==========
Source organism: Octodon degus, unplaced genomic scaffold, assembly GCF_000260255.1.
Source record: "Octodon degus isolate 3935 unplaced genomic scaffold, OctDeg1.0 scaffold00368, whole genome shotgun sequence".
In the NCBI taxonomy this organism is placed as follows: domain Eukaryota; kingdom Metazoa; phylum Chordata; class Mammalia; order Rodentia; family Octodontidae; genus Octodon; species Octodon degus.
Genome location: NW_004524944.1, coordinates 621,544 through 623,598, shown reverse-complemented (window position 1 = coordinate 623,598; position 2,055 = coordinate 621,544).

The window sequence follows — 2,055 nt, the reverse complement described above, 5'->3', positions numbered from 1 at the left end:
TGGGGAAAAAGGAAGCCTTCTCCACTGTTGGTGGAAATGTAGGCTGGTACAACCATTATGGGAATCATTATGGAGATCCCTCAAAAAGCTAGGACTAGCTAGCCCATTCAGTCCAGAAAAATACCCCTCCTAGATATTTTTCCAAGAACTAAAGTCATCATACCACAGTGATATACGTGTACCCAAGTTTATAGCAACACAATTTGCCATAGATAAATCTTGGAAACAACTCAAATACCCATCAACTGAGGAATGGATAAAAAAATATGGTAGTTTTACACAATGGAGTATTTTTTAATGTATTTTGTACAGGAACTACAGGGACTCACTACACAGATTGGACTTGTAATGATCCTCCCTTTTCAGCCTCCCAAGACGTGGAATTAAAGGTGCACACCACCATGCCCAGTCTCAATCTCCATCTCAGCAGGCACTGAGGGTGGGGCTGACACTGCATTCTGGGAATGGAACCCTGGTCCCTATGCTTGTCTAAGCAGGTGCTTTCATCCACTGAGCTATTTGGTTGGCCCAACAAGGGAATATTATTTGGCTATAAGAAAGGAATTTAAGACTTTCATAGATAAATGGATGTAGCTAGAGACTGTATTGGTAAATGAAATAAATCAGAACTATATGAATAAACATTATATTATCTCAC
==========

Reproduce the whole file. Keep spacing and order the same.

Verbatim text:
Source organism: Octodon degus, unplaced genomic scaffold, assembly GCF_000260255.1.
Source record: "Octodon degus isolate 3935 unplaced genomic scaffold, OctDeg1.0 scaffold00368, whole genome shotgun sequence".
In the NCBI taxonomy this organism is placed as follows: domain Eukaryota; kingdom Metazoa; phylum Chordata; class Mammalia; order Rodentia; family Octodontidae; genus Octodon; species Octodon degus.
Genome location: NW_004524944.1, coordinates 621,544 through 623,598, shown reverse-complemented (window position 1 = coordinate 623,598; position 2,055 = coordinate 621,544).

The window sequence follows — 2,055 nt, the reverse complement described above, 5'->3', positions numbered from 1 at the left end:
TGGGGAAAAAGGAAGCCTTCTCCACTGTTGGTGGAAATGTAGGCTGGTACAACCATTATGGGAATCATTATGGAGATCCCTCAAAAAGCTAGGACTAGCTAGCCCATTCAGTCCAGAAAAATACCCCTCCTAGATATTTTTCCAAGAACTAAAGTCATCATACCACAGTGATATACGTGTACCCAAGTTTATAGCAACACAATTTGCCATAGATAAATCTTGGAAACAACTCAAATACCCATCAACTGAGGAATGGATAAAAAAATATGGTAGTTTTACACAATGGAGTATTTTTTAATGTATTTTGTACAGGAACTACAGGGACTCACTACACAGATTGGACTTGTAATGATCCTCCCTTTTCAGCCTCCCAAGACGTGGAATTAAAGGTGCACACCACCATGCCCAGTCTCAATCTCCATCTCAGCAGGCACTGAGGGTGGGGCTGACACTGCATTCTGGGAATGGAACCCTGGTCCCTATGCTTGTCTAAGCAGGTGCTTTCATCCACTGAGCTATTTGGTTGGCCCAACAAGGGAATATTATTTGGCTATAAGAAAGGAATTTAAGACTTTCATAGATAAATGGATGTAGCTAGAGACTGTATTGGTAAATGAAATAAATCAGAACTATATGAATAAACATTATATTATCTCAC